The 2023 election saw a changing of the guard in Māori political representation.
Several parliamentary stalwarts lost their seats to members of the “kōhanga reo generation” – Māori under the age of 45 whose school years coincided with the revitalisation of the te reo Māori through full immersion education.
In the Te Tai Tonga electorate, te Pāti Māori’s Takuta Ferris (44) beat Labour’s Rino Tirikātene, who had held the seat since 2011 and was part of a political dynasty. Labour’s Cushla Tangaere-Manuel (44) won the Ikaroa-Rāwhiti electorate – gaining almost 3,000 more votes than te Pāti Māori’s Meka Whaitiri.
Whaitiri had held the seat for Labour since 2013 before switching to te Pāti Māori in early 2023. The Green Party’s Tamatha Paul (26) won the Labour Party’s stronghold in Wellington Central.
Most notably, te Pāti Māori’s Hana Rāwhiti Maipi-Clarke beat Labour’s Nanaia Mahuta for the Hauraki-Waikato electorate. Mahuta was first elected in 1996, before 21-year-old Maipi-Clarke was born, and is one of New Zealand’s longest serving wāhine Māori MPs.
This incoming cohort of Māori politicians was raised in a different cultural environment than their elders.
Over the past four decades, the role of Māori language and culture in New Zealand has changed. Māori language is more visible, and issues affecting Māori – such as self-determination – have become part of the mainstream political discourse.
So what makes these incoming Māori leaders different from those who came before them?
Children of the revolution
Both Maipi-Clarke and Paul have been vocal on issues faced by rangatahi Māori and young people in general. Both have openly supported takatāpui (LGBTQ+) communities and climate justice movements. They have also advocated for better housing options across Aotearoa, particularly for Māori and rangatahi.
While supporting similar goals, the two have different backgrounds and experiences with their whakapapa Māori (Māori ancestory).
Maipi-Clarke is proudly part of the kōhanga reo generation – something she talked about during the election campaign:
Don’t be scared, because the kōhanga reo generation are here, and we have a huge movement and a huge wave of us coming through.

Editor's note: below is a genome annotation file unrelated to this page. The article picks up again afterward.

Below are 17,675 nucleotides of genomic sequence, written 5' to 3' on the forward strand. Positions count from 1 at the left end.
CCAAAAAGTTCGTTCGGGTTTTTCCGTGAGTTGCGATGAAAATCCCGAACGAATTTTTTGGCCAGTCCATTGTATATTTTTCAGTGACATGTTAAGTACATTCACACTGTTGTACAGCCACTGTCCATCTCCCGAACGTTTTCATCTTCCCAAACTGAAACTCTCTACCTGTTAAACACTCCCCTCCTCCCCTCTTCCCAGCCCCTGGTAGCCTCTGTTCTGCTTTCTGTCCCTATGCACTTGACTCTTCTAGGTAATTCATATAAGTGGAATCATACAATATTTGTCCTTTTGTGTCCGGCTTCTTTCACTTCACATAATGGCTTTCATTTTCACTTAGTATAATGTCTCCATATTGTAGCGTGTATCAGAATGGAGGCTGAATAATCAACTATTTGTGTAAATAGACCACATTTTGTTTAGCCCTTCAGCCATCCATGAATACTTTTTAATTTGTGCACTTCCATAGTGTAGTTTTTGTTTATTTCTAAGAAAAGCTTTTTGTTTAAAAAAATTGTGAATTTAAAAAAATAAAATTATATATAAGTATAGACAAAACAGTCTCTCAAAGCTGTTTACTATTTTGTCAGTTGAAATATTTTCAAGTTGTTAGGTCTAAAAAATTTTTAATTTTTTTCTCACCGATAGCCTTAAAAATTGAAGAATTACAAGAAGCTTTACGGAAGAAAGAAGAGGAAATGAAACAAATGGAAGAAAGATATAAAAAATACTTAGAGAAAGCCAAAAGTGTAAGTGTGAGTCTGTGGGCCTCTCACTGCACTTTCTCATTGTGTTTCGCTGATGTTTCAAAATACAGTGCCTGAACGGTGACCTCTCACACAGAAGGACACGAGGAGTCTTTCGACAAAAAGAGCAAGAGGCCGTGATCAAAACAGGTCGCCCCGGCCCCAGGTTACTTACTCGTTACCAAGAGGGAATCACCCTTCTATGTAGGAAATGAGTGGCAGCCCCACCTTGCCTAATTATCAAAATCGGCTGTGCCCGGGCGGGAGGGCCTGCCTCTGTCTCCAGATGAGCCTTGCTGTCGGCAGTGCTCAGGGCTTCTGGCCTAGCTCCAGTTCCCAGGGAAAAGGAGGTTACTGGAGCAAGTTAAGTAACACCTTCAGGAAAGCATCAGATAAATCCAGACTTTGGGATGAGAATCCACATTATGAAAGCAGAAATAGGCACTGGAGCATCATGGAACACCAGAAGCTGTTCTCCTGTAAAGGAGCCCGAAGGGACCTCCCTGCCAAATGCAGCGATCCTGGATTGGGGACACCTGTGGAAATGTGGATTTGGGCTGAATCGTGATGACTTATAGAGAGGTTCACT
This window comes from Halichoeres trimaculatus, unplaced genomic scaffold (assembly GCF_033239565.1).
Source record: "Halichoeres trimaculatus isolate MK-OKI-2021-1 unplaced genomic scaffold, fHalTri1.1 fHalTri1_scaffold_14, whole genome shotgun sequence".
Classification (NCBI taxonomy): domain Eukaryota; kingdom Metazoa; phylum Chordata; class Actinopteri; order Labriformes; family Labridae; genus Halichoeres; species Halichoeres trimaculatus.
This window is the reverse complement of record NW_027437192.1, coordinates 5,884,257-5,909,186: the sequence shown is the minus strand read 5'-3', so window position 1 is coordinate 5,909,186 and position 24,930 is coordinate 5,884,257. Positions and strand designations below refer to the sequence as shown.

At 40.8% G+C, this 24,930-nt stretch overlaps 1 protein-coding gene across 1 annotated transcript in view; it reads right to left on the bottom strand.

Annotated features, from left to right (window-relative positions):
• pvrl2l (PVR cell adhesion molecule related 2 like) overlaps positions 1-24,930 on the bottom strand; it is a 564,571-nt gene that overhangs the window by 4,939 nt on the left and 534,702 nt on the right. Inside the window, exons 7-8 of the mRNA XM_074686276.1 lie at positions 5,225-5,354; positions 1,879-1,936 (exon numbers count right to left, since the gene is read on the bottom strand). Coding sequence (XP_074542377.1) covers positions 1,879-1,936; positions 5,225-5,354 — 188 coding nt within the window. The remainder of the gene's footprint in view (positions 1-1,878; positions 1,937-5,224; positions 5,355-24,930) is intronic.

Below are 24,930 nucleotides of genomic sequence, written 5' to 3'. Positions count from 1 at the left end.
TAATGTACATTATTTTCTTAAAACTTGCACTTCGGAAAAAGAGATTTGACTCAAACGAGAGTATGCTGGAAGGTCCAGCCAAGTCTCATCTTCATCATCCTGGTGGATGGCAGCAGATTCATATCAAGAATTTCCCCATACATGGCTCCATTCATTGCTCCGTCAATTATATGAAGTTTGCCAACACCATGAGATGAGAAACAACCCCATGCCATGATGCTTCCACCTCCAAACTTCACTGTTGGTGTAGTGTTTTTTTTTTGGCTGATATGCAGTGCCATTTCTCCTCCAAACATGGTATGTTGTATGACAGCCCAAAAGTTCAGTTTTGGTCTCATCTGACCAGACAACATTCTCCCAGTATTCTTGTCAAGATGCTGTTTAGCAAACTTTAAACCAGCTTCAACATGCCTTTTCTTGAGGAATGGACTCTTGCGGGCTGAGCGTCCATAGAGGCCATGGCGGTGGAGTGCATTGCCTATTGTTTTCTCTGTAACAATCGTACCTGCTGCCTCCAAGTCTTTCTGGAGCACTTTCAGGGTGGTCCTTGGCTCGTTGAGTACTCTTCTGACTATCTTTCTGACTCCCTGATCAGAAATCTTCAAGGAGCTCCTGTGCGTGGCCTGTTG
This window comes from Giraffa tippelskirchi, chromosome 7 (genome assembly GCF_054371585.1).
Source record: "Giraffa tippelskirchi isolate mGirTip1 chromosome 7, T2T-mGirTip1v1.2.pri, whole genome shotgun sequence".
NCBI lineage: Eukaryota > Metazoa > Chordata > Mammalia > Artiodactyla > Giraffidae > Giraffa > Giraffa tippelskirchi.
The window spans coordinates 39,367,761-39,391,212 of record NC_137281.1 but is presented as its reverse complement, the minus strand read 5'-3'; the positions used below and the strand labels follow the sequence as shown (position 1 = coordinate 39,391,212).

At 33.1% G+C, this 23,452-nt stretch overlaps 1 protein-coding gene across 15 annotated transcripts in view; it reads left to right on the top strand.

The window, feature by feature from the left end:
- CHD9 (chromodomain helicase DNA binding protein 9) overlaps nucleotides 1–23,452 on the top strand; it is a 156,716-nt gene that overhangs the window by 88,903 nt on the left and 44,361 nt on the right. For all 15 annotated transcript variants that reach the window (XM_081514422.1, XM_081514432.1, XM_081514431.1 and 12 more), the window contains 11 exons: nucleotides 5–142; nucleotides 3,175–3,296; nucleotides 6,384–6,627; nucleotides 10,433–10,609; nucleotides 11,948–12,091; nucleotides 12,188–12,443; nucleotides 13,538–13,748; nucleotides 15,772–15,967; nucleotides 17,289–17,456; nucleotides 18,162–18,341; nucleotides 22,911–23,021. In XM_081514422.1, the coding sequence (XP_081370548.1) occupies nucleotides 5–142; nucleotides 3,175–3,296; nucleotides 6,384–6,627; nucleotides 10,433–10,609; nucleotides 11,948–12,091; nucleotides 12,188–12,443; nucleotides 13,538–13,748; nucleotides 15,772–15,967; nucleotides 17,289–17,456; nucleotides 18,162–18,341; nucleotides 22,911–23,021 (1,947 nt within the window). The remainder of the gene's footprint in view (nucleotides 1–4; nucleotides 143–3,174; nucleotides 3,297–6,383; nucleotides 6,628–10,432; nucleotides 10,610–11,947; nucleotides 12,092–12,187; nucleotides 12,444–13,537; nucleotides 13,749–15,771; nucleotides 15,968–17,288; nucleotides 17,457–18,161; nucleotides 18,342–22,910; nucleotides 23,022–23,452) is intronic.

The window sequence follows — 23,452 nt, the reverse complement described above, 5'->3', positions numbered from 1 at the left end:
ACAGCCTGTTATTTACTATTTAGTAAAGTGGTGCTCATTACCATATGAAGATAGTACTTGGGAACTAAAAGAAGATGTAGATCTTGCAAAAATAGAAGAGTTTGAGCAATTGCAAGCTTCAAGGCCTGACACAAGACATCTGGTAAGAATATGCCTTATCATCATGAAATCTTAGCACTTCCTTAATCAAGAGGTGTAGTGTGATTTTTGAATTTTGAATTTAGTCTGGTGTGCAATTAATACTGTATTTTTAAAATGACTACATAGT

The kōhanga reo movement was established in the 1982 to stem the rapid loss of te reo Māori. In 1900, 95% of Māori children entering the school system were fluent. By 1960, this had dropped to 25%. And by 1979, there was a real concern te reo Māori would become an extinct language.
But while te reo Māori revitalisation has started to bring the language back from the brink, fears for its future remain. As of 2021, 7.1% of the general public spoke te reo Māori “fairly well”. And 23% of Māori said they spoke te reo Māori as one of their first languages.
The identity, worldview and political aspirations of Māori who have grown up in the kōhanga reo movement have been influenced by the language – and by extension cultural – revitalisation efforts.
According to the Ministry of Education, students from households that reported emphasising aspects of Māori identity, language and culture reported higher levels of whānau (family) wellbeing than Māori students in families where those elements were absent.
While Paul didn’t grow up enmeshed in her whakapapa Māori, she shares Maipi-Clarke’s commitment to decolonisation and tino rangatiratanga (Māori self-determination) – albeit from a different political party platform.
Paul and Maipi-Clarke (along with Ferris and Tangaere-Manuel) are not the first Māori politicians to commit to these ideas. But they are part of a generation where being Māori, and expressing the overarching goals of the Māori community, have become increasingly normalised.
One example of this shift is the way New Zealanders now view the Te Tiriti o Waitangi/Treaty of Waitangi. In a 2014 survey of voters, 15% believed the Treaty should play a larger role in New Zealand law. This rose to 18% in 2017 and 27% in 2020.
Backlash and abuse
Despite a wider embrace of Māori language and culture in New Zealand, both Paul and Maipi-Clarke have spoken about the abuse and racism they faced on the campaign trail – and, in Paul’s case, as a Wellington City councillor.
Ahead of the election, the home of Maipi-Clarke was broken into and a threatening letter left behind. Te Pāti Māori co-leader Debbie Ngarewa-Packer described the threats as “political” and “anti-Māori”.
In 2022, a group of Māori councillors, including Paul, spoke out about the abuse they received when speaking te reo Māori or advocating for Māori interests.
Paul said she faced this abuse while campaigning for her seat on the city council:
There was definitely a really small but very hateful minority group of people who would follow candidates around and livestream them, and whenever the candidates would speak Māori they would yell at them […] while they were livestreaming and tell them to speak English.
So, while the rise of the kōhanga reo generation points to a shift in how Māori are viewed in New Zealand, there are still pockets resistant to change. Nothing can be taken for granted.
The possibility of a referendum on the Treaty of Waitangi, among other issues, means this new generation of Māori political leaders will have to keep fighting to hold on to the social and political gains made over the past four decades.
At the same time, this kōhanga reo generation will need to keep pushing for progress in health, justice and social equity – areas where Māori still fall behind other groups in New Zealand.
With at least the next three years in opposition, it remains to be seen how the kōhanga reo generation handles those challenges – and whether the parliamentary mainstream is ready for a different style of Māori leadership.